So now we know how much the delay in Microsoft's (MSFT) launch of its Vista operating system cost the company: $1 billion in profits, and $1.64 billion in deferred revenues. (Profits declined in just-announced quarter to $2.6 billion, from $3.6 billion last year). The question now is whether Microsoft can make it up in short order. Think of those numbers as you are bombarded by Vista and Office 2007 advertising over the next few months.
Given the marketing budget devoted to Vista, Microsoft's Windows business should do just fine this year. The bigger question is how is Microsoft doing with it's so-called growth businesses. (Microsoft Live is so insignificant financially that it was not even mentioned on the earnings call, and Zune was mentioned only barely). One supposed bright spot is Xbox. The company has shipped more than 10 million Xbox 360 videogame consoles so far since it's launch last year. And the Xbox division saw revenues grow 76% to nearly $3 billion in the quarter. Too bad the business is still losing nearly $300 million a quarter.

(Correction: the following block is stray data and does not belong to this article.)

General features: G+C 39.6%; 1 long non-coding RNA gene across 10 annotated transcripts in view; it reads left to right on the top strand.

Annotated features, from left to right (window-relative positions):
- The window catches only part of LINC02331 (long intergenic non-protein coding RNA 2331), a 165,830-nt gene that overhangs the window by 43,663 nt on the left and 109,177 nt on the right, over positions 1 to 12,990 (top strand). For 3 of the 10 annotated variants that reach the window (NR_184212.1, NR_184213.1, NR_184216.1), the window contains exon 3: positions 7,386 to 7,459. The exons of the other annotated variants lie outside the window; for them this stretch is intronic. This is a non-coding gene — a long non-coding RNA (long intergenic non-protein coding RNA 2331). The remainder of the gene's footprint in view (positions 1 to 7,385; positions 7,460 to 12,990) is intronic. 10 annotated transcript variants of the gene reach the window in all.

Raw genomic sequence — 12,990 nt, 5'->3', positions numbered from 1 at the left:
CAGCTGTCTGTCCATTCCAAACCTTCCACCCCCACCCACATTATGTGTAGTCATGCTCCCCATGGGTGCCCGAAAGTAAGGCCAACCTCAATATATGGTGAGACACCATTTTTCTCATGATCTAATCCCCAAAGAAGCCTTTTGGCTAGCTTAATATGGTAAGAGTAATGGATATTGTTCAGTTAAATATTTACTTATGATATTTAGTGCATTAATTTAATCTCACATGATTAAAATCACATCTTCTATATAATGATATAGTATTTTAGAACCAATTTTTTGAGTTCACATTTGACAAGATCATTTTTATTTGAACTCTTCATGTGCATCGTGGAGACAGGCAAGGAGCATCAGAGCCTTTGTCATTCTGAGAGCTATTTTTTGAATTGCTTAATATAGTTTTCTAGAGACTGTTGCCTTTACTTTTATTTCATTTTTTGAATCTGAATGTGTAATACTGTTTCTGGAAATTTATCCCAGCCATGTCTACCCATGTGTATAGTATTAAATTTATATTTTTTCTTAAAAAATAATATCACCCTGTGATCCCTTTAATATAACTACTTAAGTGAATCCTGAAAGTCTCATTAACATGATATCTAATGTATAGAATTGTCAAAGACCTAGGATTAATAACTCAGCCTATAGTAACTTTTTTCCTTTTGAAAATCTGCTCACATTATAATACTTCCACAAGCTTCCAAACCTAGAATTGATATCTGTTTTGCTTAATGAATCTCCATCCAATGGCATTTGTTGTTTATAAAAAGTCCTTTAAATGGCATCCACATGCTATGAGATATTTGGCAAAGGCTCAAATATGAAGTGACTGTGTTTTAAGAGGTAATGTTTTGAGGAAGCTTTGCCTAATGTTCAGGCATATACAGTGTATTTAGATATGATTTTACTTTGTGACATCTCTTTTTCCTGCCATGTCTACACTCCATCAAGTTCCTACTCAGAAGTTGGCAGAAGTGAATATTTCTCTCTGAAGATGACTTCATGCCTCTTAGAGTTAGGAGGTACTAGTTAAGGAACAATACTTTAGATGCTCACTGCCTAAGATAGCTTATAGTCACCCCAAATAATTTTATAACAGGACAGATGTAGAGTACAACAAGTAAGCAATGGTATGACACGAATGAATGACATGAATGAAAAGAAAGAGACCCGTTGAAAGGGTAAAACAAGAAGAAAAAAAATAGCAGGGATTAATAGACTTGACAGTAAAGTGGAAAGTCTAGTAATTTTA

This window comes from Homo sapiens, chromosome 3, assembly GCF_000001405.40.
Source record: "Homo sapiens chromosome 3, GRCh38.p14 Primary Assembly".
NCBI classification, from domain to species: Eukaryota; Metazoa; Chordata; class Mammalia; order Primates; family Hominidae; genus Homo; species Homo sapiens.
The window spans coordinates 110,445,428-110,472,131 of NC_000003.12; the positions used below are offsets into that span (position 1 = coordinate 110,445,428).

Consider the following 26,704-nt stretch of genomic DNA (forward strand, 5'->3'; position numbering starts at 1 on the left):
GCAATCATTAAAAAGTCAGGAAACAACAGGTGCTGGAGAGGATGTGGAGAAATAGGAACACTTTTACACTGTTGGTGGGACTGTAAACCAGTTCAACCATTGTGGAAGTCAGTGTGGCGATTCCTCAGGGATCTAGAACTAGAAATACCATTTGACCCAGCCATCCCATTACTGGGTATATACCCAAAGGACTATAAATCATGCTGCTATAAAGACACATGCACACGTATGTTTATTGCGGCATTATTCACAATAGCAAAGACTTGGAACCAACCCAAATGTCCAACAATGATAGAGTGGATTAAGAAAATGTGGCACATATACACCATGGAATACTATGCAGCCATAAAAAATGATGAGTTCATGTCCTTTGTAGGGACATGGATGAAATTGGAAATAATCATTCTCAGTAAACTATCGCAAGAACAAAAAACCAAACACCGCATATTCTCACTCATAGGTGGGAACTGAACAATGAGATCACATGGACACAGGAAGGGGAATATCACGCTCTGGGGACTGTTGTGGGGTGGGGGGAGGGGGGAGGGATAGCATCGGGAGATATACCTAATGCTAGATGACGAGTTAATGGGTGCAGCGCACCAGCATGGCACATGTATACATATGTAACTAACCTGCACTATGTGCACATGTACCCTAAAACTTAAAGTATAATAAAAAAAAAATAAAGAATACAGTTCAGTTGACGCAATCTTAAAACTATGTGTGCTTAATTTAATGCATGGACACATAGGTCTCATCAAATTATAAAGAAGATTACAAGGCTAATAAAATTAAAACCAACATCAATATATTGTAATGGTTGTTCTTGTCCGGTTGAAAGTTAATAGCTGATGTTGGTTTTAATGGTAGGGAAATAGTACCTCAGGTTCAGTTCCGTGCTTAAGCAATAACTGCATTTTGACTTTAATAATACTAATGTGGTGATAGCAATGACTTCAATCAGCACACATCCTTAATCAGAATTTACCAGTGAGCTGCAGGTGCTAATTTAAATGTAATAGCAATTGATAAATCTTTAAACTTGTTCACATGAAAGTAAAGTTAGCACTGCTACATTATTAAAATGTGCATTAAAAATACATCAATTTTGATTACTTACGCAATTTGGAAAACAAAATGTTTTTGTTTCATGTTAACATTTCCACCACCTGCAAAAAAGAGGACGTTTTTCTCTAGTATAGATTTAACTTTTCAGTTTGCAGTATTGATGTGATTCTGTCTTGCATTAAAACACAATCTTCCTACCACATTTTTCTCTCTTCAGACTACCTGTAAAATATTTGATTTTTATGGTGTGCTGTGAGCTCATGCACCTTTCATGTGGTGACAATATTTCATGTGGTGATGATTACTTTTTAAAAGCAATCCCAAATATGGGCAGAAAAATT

A second area of intense scrutiny is another money-loser: Microsoft's online services, particularly search. While advertising revenues rose 20% in the quarter, most of that was traditional display ads, as opposed to search ads. During the conference call, CFO Chris Lidell admitted:
Clearly there is a better story on the display side. On the search side, we lost market share. Clearly, we are not happy with that.
If Yahoo is the Avis of search, Microsoft is the Enterprise. Maybe they should join forces.